Cost basis is the amount of a taxpayer's investment in a property for tax purposes.  A gain or loss is determined by subtracting out the adjusted basis (discussed later) from the proceeds of the sale, exchange or disposition of property. Your adjusted basis will determine what capital gain or loss you have when you sell the property.

Some rules with basis in determining gain or loss are as follows:

  1. Real property (also called real estate which is anything built on, growing on, or attached to the land): To figure out the gain or loss on the sale, exchange or disposition, a taxpayer must make certain adjustments. These adjustments result in the adjusted basis. Once sold,  the adjusted basis would then be deducted from the property's fair market value to determine the capital gain or loss on the sale.
    1. Some things will increase the basis such as capital improvements (adding a bathroom or bedroom, installing a new roof, etc)  or assessments for local improvements (add property assessments for improvements that increase the value of the property assessed to the basis like roads, sidewalks, etc)
    2. Other things will decrease the basis such as casualty and theft losses, easements, depreciation an section 179 deductions.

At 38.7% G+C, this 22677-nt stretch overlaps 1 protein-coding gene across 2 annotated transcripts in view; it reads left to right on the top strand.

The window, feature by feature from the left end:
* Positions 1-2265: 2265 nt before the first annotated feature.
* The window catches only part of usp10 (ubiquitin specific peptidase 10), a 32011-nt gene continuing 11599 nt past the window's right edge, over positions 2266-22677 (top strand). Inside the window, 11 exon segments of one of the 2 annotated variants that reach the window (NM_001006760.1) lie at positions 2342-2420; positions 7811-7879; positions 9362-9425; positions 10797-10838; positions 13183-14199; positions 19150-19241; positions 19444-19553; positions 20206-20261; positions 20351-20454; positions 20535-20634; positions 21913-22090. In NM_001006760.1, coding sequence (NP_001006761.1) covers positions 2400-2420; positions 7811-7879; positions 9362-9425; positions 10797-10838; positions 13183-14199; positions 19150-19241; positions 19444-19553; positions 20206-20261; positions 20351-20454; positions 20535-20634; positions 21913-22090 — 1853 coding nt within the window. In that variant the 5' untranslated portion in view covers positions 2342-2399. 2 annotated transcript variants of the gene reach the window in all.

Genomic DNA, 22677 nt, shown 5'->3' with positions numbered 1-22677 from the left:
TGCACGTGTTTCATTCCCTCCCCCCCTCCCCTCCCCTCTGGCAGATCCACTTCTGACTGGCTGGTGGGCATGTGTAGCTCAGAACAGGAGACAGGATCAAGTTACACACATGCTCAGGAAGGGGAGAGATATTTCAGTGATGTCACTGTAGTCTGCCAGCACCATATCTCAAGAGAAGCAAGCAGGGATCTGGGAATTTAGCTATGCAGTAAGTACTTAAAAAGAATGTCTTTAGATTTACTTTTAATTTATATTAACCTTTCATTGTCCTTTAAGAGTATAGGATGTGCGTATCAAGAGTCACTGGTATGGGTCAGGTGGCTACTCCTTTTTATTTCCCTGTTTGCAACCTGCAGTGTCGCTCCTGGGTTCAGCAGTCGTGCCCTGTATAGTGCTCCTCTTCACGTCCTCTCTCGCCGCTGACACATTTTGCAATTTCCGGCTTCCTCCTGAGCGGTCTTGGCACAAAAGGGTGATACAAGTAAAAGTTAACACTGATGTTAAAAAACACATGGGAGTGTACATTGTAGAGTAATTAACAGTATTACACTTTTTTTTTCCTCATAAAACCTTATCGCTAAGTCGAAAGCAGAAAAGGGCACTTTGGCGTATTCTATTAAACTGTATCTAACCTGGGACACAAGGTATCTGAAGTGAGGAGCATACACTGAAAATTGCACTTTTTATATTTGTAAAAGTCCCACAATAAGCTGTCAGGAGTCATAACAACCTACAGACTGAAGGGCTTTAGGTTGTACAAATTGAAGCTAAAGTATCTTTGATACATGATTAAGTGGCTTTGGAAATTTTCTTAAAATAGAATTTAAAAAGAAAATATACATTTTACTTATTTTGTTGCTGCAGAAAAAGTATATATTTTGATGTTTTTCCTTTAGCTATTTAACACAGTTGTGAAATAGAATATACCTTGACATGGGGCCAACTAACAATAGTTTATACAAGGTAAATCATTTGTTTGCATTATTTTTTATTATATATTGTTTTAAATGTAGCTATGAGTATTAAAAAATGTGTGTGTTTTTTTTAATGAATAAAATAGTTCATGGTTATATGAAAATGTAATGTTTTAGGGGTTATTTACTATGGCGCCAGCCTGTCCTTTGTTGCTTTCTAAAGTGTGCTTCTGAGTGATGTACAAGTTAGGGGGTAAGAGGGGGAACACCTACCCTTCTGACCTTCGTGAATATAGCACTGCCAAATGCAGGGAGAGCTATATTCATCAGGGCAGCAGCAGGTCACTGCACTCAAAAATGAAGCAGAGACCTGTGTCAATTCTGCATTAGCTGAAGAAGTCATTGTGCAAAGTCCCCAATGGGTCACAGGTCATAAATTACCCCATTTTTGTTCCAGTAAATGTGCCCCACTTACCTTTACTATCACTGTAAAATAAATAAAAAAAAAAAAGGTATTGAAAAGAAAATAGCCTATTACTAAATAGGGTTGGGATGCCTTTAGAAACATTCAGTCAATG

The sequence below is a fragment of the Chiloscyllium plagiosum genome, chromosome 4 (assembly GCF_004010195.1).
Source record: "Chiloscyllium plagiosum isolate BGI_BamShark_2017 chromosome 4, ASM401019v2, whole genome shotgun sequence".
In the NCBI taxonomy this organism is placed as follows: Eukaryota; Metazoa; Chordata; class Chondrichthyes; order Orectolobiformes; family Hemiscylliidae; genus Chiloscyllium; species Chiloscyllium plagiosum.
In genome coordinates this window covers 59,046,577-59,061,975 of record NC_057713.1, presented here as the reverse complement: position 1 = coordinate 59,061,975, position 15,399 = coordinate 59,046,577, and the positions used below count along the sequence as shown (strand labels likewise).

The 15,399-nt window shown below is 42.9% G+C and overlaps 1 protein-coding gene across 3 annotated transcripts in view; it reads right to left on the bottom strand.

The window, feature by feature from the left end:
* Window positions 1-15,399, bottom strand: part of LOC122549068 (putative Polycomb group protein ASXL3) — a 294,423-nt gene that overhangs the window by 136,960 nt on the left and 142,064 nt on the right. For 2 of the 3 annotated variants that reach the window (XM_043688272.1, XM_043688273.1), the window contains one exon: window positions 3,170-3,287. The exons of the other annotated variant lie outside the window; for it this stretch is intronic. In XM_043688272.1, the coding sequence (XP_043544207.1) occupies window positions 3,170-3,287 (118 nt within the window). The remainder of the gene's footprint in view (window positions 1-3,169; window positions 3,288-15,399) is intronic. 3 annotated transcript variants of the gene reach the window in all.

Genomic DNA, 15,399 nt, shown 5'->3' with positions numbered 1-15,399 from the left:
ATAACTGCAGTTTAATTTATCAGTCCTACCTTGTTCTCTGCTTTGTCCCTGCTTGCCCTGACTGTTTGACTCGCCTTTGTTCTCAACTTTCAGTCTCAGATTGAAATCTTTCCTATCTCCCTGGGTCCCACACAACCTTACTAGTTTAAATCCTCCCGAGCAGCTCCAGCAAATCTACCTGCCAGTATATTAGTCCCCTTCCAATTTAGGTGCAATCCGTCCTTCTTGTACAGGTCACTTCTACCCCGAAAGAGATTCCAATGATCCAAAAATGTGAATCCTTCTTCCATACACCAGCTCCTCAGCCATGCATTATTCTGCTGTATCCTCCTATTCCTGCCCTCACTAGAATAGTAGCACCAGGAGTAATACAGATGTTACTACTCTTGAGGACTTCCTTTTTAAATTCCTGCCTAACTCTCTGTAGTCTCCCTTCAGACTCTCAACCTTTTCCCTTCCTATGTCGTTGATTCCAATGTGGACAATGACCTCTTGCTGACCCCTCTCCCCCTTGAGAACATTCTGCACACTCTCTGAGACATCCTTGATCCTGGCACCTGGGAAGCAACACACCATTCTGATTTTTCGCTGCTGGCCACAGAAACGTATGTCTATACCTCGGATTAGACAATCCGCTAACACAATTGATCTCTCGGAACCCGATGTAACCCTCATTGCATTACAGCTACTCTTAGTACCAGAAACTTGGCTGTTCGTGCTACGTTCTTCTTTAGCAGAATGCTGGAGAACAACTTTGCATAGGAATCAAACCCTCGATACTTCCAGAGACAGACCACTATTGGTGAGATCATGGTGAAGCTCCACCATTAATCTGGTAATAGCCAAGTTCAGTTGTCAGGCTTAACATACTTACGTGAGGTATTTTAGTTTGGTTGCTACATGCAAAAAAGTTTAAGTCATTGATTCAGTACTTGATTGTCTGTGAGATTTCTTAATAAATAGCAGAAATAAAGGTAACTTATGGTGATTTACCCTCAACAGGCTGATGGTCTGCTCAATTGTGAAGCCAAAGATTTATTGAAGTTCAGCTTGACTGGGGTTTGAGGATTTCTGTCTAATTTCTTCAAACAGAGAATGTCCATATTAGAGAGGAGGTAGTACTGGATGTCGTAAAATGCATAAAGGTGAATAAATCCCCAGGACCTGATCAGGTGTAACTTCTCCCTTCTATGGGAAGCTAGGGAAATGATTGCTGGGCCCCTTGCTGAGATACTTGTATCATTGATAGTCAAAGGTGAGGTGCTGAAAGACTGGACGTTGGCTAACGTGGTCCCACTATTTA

2. Property received for services: If a taxpayer received property for services rendered, its fair market value ( what it is worth today) must be included in income.  The amount included in income becomes the basis.
  3. Involuntary conversions: If a taxpayer received replacement property because of an involuntary conversion, such as a casualty, or theft, or condemnation, the basis of the replacement property is calculated by using the basis of the converted property.
  4. Property received as a gift: To figure out the basis of property received as a gift, a taxpayer must know the adjusted basis to the donor (source of gift), it's fair market value (FMV) at the time of the gift, and any gift tax paid.
  5. Inherited property: With the exception of 2010 transfers electing the modified carryover basis, a gain on inherited property is always long term.  Basis of an inherited capital asset is generally the fair market value of the property on the date of death or an alternate valuation date, if elected by the personal representative.  In other words, no matter what the cost (basis) was, the basis is the fair market value so there will be no capital gain or loss on inherited property, unless it is a 401K or other retirement which in this case is fully taxable income, and thus a capital gain property.